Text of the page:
2017 the year for women in Irish sport
Growing up in a 1990’s North County Dublin housing estate, football; both of the association and indigenous breed, were the fulcrum around which life revolved.
Weekends were divided up between soccer games which almost always invariably seemed to be played out in a rainstorm with no dressing rooms to be seen and GAA games with access to at least a portacabin to change in but unlike their ‘foreign’ counterpart were haphazard in nature with leagues crossing calendar years and never seeming to get finished.
One thing the two codes had in common was that our male-dominated worlds would sporadically be broken up with the arrival of that most novel of things to an early teen boy, a girl or sometimes multiple girls!
We (read I) would observe these creatures with confused silence and throw a mini tantrum when their talent would see us begin weekends on the bench or a greater evil still if you found yourself subbed in their stead.
With decades now beginning to pass those girls who turned up on wintery Saturday mornings to play a game they loved, with; in the beginning, reluctant boys, should now be seen as pioneers.
As we all prepare to do another full revolution of the sun, these last 12 months will be remembered as a landmark year for women’s GAA and soccer on the island.
The year began with victory off the pitch as the long neglected Irish senior women’s footballers decided that they had enough of sharing tracksuits and changing in airport toilet cubicles and from the steps of Liberty Hall announced their collective decision to strike if their demands weren’t met.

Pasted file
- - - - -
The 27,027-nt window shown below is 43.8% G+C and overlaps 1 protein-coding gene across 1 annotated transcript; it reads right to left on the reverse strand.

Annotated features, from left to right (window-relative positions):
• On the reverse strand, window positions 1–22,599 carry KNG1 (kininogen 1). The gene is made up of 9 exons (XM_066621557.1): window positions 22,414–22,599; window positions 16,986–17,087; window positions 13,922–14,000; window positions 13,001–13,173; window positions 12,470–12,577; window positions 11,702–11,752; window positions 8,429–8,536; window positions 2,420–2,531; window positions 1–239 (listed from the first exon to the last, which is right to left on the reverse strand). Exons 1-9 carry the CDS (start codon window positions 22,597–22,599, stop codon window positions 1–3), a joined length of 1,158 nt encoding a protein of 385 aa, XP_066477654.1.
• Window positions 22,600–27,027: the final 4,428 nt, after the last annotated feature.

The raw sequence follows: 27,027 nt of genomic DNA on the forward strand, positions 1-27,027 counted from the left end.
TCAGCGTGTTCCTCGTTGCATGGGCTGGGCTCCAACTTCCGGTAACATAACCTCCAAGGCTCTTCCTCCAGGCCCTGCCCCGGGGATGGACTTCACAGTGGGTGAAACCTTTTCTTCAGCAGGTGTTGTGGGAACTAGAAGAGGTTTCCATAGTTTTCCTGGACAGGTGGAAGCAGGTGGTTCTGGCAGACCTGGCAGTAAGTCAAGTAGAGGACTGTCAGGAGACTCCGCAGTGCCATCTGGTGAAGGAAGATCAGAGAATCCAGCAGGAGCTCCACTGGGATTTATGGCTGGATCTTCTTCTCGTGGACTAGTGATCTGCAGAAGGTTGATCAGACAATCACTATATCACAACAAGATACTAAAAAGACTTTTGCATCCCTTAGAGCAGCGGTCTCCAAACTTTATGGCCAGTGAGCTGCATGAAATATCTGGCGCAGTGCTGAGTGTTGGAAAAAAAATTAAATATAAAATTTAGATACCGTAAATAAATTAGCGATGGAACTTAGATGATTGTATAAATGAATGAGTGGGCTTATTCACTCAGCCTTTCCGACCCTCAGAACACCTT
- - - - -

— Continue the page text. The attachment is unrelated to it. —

The radio phone-in shows quickly jammed up with career FAI apologists but with a hugely sympathetic public behind them all demands were met.
Since then, a new era on the pitch seems to have begun for the women with wins coming in their two opening qualifying games for the 2019 World Cup against Slovakia and Northern Ireland followed up with an impressive away point in the Netherlands, leaving the Republic second only on goal difference to the Dutch.
From trudging up and down the Magazine Fort in Phoenix Park to hard hitting and to the point half time team talks from manager Mick Bohan, the excellent ‘Loosehorse’ produced a documentary called ‘Blues Sisters’.
This charted the 2017 season with the All-Ireland winning Dublin Ladies GAA team and dispelled any bar-stool myths that what the women put in is in anyway inferior to their male counterparts.
The final itself attracted a record breaking attendance of 46,286 with another record breaking audience of an average of 303,800 watching at home on TG4. With sub-plots about players and rivalry between the teams dominating press coverage in the lead up to the final it was a welcome break to the emotional, almost patronising, call to arms ‘follow the girls too’ message, which used to dominate any woman’s show piece build up.
Women’s football in both codes is now a far cry from the days of girls playing with reluctant boys. While it’s hard to pinpoint the breakthrough point the highs of 2017 should in time turn out to have not been the zenith but rather the consolidating of both inside the mainstream.